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    Home > Biochemistry News > Biotechnology News > Women are more willing to kill? Data analysis of cardiovascular disease differences between men and women in 27 countries

    Women are more willing to kill? Data analysis of cardiovascular disease differences between men and women in 27 countries

    • Last Update: 2020-06-17
    • Source: Internet
    • Author: User
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    This is "the first global study to analyze these factors at the community population level rather than among hospitalized patients," according to McMaster University, the study's lead researcherScreenshot Source: LancetPURE Study Analysis, which was conducted between January 6, 2005 and May 6, 2019, included 202,000 people from different socio-economic countriesThe average age is 50.8 years for women, 51.7 years for men and 9.5 years for median follow-upassessed women with lower risk factors for cardiovascular disease based on two different set of risk factor scoring criteria (INTERHEART and Framingham)Moreover, women are more likely than men to adopt primary prevention strategies (i.e., prevention of etiology, prevention of cardiovascular events), including healthy lifestyles, smoking cessation, control of hypertension, and preventive medicationbetter sense of prevention does seem to workThe incidence of cardiovascular disease in women was 4.1 times / 1000 people - 6.4 times / 1000 years for men , and after adjusting the effects of mixed factors, the risk of cardiovascular disease in women was 25% lower than that of men! The total cause of mortality for women is 4.5 per 1000 per year - 7.4 per 1000 for men and 7.4 per 1000 for men - and the risk of all-cause death is 38 per cent lower for women than for men, and the 30-day mortality rate for women with new cardiovascular disease is lower than for men (22 per cent vs 28 per cent)interestingly, in all countries, women are less likely to undergo secondary prophylaxis (i.e., treatment for pre-existing conditions), heart tests and coronary blood reconstruction (including stents and bypass surgery)Even so, the risk of recurrence of cardiovascular disease was 27% lower in women, with a recurrence rate of 20/1000 in women and 21.7 times/1000 years for men"There is concern that women with cardiovascular disease are not treated aggressively enough, which may lead to poor health outcomes in women," said lead author DrMarjan Walli-Attaei of mcMaster University's affiliated Population Health InstituteIn this global study, we observed fewer heart diseases, strokes and deaths in women, which means that other factors contribute to treatment differencesProfessor Annika Rosengren, of the University of Gothenburg in Sweden, one of the authors of the, further explains that women with cardiovascular disease have lower rates of invasive treatment, in part because women are generally less ill and less likely to suffer from atherosclerosis, which requires invasive medical interventionReferring to other studies, the rate of surgical treatment usually has no gender difference in cases where the severity of the disease is the sameConversely, because women have a smaller range of effects from coronary artery disease, lower surgical treatment rates are normal and reasonable "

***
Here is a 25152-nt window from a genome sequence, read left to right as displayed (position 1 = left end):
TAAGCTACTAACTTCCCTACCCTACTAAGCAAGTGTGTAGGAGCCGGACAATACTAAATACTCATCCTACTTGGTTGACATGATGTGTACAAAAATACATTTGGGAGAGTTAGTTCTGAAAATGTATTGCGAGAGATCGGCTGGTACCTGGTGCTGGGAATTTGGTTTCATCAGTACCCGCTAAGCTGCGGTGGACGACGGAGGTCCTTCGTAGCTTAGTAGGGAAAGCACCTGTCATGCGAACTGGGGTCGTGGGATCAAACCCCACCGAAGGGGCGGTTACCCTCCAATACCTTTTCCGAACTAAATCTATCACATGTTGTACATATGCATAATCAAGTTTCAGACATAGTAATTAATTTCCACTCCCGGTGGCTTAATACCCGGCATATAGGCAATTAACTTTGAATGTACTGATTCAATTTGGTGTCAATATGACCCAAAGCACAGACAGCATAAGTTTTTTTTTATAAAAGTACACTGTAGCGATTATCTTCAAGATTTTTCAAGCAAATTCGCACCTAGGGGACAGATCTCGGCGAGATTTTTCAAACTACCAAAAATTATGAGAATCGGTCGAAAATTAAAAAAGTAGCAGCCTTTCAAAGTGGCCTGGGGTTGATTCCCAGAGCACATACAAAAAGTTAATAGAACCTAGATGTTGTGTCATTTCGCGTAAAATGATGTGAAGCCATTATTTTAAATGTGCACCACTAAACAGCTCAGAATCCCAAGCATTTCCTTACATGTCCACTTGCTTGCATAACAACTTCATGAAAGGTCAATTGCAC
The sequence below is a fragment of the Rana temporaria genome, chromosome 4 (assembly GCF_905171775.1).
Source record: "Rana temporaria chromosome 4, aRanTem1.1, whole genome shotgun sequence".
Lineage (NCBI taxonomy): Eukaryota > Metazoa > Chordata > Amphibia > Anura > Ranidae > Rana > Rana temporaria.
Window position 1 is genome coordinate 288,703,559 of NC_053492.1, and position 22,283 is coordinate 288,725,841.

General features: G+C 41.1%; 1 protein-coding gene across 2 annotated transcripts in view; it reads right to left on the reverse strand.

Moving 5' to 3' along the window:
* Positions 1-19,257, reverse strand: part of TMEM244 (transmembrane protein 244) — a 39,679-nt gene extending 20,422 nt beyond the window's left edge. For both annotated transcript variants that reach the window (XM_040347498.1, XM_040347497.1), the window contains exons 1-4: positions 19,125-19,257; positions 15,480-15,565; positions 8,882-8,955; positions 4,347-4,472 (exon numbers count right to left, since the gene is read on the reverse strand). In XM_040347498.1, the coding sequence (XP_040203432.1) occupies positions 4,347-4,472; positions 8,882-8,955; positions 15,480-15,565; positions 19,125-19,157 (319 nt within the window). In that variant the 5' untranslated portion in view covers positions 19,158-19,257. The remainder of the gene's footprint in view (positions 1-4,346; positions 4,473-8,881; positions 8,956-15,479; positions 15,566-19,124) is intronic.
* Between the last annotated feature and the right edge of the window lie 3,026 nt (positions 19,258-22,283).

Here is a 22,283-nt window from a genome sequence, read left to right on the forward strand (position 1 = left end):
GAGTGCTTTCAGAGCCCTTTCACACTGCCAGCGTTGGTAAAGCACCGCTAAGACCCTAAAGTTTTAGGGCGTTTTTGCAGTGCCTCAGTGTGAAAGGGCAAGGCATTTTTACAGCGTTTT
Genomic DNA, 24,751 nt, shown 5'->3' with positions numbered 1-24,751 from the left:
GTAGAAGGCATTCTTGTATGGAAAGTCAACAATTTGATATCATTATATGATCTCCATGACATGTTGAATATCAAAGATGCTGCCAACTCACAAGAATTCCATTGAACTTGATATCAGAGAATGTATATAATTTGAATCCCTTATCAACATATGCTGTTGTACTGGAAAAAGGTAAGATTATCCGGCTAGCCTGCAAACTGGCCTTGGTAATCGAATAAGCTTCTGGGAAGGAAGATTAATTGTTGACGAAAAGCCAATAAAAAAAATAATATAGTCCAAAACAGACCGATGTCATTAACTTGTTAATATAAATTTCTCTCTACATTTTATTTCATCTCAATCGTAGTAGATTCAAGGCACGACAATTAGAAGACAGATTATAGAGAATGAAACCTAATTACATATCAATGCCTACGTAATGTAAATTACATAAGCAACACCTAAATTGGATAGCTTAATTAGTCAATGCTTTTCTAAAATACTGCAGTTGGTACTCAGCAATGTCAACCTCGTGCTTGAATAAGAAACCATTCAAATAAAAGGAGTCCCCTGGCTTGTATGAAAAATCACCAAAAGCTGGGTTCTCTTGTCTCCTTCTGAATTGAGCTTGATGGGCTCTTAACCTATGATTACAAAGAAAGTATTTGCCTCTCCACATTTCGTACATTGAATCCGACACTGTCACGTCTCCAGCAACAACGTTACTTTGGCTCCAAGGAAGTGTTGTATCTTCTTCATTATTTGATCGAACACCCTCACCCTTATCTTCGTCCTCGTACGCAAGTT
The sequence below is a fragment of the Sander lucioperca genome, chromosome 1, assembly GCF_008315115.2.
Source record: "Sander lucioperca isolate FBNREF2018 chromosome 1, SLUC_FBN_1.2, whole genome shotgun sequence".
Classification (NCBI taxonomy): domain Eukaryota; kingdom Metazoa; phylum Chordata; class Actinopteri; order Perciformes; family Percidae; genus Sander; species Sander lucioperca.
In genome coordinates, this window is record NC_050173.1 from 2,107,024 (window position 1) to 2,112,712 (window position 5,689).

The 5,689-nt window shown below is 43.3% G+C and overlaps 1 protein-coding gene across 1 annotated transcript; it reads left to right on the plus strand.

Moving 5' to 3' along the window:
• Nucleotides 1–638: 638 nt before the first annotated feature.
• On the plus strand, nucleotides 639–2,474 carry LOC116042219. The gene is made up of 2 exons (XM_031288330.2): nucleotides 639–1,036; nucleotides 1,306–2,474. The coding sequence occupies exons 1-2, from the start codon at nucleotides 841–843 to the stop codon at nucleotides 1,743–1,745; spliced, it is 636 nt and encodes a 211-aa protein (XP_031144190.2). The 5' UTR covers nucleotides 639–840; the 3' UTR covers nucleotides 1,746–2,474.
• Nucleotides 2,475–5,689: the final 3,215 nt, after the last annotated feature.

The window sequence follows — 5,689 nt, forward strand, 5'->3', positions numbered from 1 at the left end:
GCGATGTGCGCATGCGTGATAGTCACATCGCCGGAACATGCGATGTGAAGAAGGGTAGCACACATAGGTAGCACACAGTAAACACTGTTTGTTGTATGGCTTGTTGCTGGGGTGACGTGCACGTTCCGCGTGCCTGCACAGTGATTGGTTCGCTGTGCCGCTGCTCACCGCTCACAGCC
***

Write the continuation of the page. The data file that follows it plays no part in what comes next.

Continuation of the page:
overall, women take more measures and require less secondary preventive treatment in primary prevention of cardiovascular disease Moreover, women have better health outcomes than men, regardless of cardiovascular disease or socioeconomic conditions , in addition to gender differences, the treatment gap between different economic levels caught the attention of the research team In low-income countries, the death rate is as high as 40 per cent within 30 days of a heart attack or stroke, compared with less than 10 per cent in high-income countries data published last year in The Lancet by PURE Research shows that cancer is emerging as the number one cause of death in high-income countries, but cardiovascular disease remains the number one killer globally, especially in middle- and low-income countries Combined with the latest data, the team suggests that both men and women should focus on the prevention of cardiovascular disease, especially in low- and middle-income countries References: 1) Marjan Walli-Attaei, et al., (2020) Variations between women and men in risk factors, treatments, cardiovascular disease, and die in 27 high-income, middle-income, and low-income countries (PURE): a prospective cohort study The Lancet, DOI: 10.1016/S0140-6736 (20) 30543-2 2 Retrieved May 21, 2020, from the Lancet: Cancer Cause now death of the high-income countries - while heart heart disease shubon snr-and-income middle-income countries Retrieved Sep 4, 2019, from (original title: The Lancet: Women are more desperate? Data analysis of differences between men and women in 200,000 people in 27 countries)
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